Pop culture obsessives writing for the pop culture obsessed.
Pop culture obsessives writing for the pop culture obsessed.

The biopic Violette reduces its famous feminist subject to a whiny bore

Illustration for article titled The biopic Violette reduces its famous feminist subject to a whiny bore

Biopics about famous writers always fight an uphill battle, as writing is largely a solitary and woefully uncinematic profession. Shots of the protagonist scrawling in a notebook or banging away at a keyboard will thrill nobody, so the author in question better have led a very exciting life when not at work. Judging from Martin Provost’s tedious Violette, Violette Leduc—whose 1964 memoir La Bâtarde (The Bastard) is a key feminist text—spent most of her life whining, but would sit down and transform those whines into resplendently angry and passionate prose. Leduc’s published words are occasionally heard in voiceover, but the film, by necessity, concentrates mostly on her stormy personal life. As depicted here, she’s so obnoxious that it’s a wonder her famous circle of friends manage to tolerate her, much less expend so much energy to prop her up emotionally and financially until she manages to write a bestseller.

Divided into seven chapters—each one named after a person, place, or manuscript—Violette covers two decades in Leduc’s life (though Emmanuelle Devos, playing the role, never seems to age), from her initial efforts at writing during World War II through the publication of La Bâtarde, which made her a literary star. Mostly, though, the film concentrates on Leduc’s relationship with Simone De Beauvoir (Sandrine Kiberlain), who helped Leduc publish her first novel, L’Asphyxie (In The Prison Of Her Skin), served as her friend and mentor, and deftly deflected her persistent declarations of love and desire. Leduc also attracts the support of a wealthy perfume baron, Jacques Guérin (Olivier Gourmet), from whom she secures a sizable advance on a novel by making him feel guilty for having rejected her sexual advances—even though he’s gay, which she already knew. Indeed, everything Leduc does in the film, apart from write, makes her look like a walking nightmare, though her awful behavior is clearly meant to be justified by her artistry.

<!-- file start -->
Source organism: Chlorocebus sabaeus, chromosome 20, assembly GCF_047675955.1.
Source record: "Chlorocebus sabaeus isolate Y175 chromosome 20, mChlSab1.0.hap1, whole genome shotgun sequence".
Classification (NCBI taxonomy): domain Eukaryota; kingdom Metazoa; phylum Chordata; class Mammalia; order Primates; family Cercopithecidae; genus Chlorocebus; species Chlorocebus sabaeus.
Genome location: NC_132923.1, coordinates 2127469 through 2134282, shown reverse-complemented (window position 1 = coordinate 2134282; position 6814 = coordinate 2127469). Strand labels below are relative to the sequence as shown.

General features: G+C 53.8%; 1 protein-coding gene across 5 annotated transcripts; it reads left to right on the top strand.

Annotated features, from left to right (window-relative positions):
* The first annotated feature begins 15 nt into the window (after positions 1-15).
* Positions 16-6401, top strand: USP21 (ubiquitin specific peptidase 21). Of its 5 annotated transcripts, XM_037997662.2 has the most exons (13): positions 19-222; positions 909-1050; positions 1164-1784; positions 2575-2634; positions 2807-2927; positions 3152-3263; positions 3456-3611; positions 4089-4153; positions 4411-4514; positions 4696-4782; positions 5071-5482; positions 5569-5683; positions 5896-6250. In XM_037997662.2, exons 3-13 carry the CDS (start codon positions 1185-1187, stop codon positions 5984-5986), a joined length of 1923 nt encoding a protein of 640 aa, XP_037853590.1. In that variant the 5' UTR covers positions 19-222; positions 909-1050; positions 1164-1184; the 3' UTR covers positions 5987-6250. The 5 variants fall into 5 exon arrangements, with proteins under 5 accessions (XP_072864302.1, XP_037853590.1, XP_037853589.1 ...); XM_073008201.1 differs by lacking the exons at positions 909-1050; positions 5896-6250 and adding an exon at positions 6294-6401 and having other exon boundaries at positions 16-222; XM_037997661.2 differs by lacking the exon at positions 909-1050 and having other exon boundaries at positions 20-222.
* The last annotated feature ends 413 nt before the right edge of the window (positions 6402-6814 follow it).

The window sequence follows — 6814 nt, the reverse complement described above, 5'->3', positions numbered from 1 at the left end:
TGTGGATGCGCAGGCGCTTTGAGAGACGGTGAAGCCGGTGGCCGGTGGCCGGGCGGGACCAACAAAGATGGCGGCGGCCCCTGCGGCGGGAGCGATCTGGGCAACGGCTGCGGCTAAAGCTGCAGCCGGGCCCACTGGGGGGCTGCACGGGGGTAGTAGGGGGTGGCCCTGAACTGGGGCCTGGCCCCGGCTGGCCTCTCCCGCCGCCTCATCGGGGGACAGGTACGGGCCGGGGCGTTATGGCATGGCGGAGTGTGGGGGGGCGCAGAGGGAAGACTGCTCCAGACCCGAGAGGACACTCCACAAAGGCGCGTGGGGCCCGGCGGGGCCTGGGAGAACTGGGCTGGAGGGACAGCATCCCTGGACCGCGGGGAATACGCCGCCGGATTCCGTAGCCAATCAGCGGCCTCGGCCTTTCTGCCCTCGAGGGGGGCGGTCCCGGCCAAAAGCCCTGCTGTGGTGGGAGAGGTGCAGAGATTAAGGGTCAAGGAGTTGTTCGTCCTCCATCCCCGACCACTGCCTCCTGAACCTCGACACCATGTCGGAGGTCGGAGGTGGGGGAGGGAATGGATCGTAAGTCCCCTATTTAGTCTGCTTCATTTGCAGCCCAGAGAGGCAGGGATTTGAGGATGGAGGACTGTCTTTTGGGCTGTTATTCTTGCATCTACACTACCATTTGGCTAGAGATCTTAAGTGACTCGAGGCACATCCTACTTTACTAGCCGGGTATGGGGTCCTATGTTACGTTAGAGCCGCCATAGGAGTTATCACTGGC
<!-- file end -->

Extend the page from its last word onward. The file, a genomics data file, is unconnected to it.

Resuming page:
Normally, casting Devos (Wild Grass, Kings & Queen, Read My Lips) in the title role would guarantee a certain amount of interest and empathy, as she’s a superb actor who radiates inner strength. As Leduc, however, she gives perhaps her worst performance to date, emphasizing the writer’s insecurity at the expense of her fierce intelligence. It’s not her fault. The screenplay, co-written by Provost (Séraphine) with Marc Abdelnour and René De Ceccatty, has Leduc constantly bemoaning her fate. She whines that her mother never held her hand when she was a little girl. She whines that she’s too ugly to attract a lover. She whines that Beauvoir won’t return her affection. She whines that nobody buys her first few books. “You are such a drama queen,” someone eventually tells her, and while the English subtitle for that line seems a bit anachronistic, there’s no denying the sentiment. A few excerpts of Leduc’s prose spoken in voiceover, expressing the same feelings poetically, can’t compensate for over two hours of maudlin self-pity. It’s so annoying that dull shots of Leduc writing serve as a welcome respite.